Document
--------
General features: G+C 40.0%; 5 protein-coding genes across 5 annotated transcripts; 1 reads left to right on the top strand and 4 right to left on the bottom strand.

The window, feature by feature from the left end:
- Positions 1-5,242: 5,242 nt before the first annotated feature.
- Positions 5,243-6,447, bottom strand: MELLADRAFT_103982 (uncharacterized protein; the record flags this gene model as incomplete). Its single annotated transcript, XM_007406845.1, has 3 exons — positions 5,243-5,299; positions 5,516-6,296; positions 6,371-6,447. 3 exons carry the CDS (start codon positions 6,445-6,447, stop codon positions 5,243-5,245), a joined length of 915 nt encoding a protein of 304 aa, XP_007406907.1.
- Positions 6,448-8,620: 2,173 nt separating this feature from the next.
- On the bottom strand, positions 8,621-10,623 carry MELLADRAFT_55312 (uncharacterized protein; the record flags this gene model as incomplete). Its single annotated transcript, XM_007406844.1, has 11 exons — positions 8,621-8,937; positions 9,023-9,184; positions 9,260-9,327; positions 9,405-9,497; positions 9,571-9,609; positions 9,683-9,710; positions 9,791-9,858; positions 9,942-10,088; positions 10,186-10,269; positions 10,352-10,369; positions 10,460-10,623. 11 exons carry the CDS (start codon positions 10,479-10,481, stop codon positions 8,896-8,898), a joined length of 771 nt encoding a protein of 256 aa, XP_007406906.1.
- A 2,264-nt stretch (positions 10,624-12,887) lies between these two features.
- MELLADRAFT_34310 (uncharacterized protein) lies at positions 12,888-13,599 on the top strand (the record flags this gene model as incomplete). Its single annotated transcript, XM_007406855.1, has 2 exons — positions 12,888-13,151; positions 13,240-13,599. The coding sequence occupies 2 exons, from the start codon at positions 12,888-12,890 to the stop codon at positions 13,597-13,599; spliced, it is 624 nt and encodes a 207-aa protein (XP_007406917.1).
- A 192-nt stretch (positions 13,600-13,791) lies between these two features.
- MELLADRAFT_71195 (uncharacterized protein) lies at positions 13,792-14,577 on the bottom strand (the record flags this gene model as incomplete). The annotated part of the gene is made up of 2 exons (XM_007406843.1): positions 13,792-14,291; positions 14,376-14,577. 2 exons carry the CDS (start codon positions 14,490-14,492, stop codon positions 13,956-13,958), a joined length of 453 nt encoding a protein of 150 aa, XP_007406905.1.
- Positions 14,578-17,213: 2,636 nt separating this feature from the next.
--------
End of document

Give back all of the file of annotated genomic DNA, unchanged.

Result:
General features: G+C 40.0%; 5 protein-coding genes across 5 annotated transcripts; 1 reads left to right on the top strand and 4 right to left on the bottom strand.

The window, feature by feature from the left end:
- Positions 1-5,242: 5,242 nt before the first annotated feature.
- Positions 5,243-6,447, bottom strand: MELLADRAFT_103982 (uncharacterized protein; the record flags this gene model as incomplete). Its single annotated transcript, XM_007406845.1, has 3 exons — positions 5,243-5,299; positions 5,516-6,296; positions 6,371-6,447. 3 exons carry the CDS (start codon positions 6,445-6,447, stop codon positions 5,243-5,245), a joined length of 915 nt encoding a protein of 304 aa, XP_007406907.1.
- Positions 6,448-8,620: 2,173 nt separating this feature from the next.
- On the bottom strand, positions 8,621-10,623 carry MELLADRAFT_55312 (uncharacterized protein; the record flags this gene model as incomplete). Its single annotated transcript, XM_007406844.1, has 11 exons — positions 8,621-8,937; positions 9,023-9,184; positions 9,260-9,327; positions 9,405-9,497; positions 9,571-9,609; positions 9,683-9,710; positions 9,791-9,858; positions 9,942-10,088; positions 10,186-10,269; positions 10,352-10,369; positions 10,460-10,623. 11 exons carry the CDS (start codon positions 10,479-10,481, stop codon positions 8,896-8,898), a joined length of 771 nt encoding a protein of 256 aa, XP_007406906.1.
- A 2,264-nt stretch (positions 10,624-12,887) lies between these two features.
- MELLADRAFT_34310 (uncharacterized protein) lies at positions 12,888-13,599 on the top strand (the record flags this gene model as incomplete). Its single annotated transcript, XM_007406855.1, has 2 exons — positions 12,888-13,151; positions 13,240-13,599. The coding sequence occupies 2 exons, from the start codon at positions 12,888-12,890 to the stop codon at positions 13,597-13,599; spliced, it is 624 nt and encodes a 207-aa protein (XP_007406917.1).
- A 192-nt stretch (positions 13,600-13,791) lies between these two features.
- MELLADRAFT_71195 (uncharacterized protein) lies at positions 13,792-14,577 on the bottom strand (the record flags this gene model as incomplete). The annotated part of the gene is made up of 2 exons (XM_007406843.1): positions 13,792-14,291; positions 14,376-14,577. 2 exons carry the CDS (start codon positions 14,490-14,492, stop codon positions 13,956-13,958), a joined length of 453 nt encoding a protein of 150 aa, XP_007406905.1.
- Positions 14,578-17,213: 2,636 nt separating this feature from the next.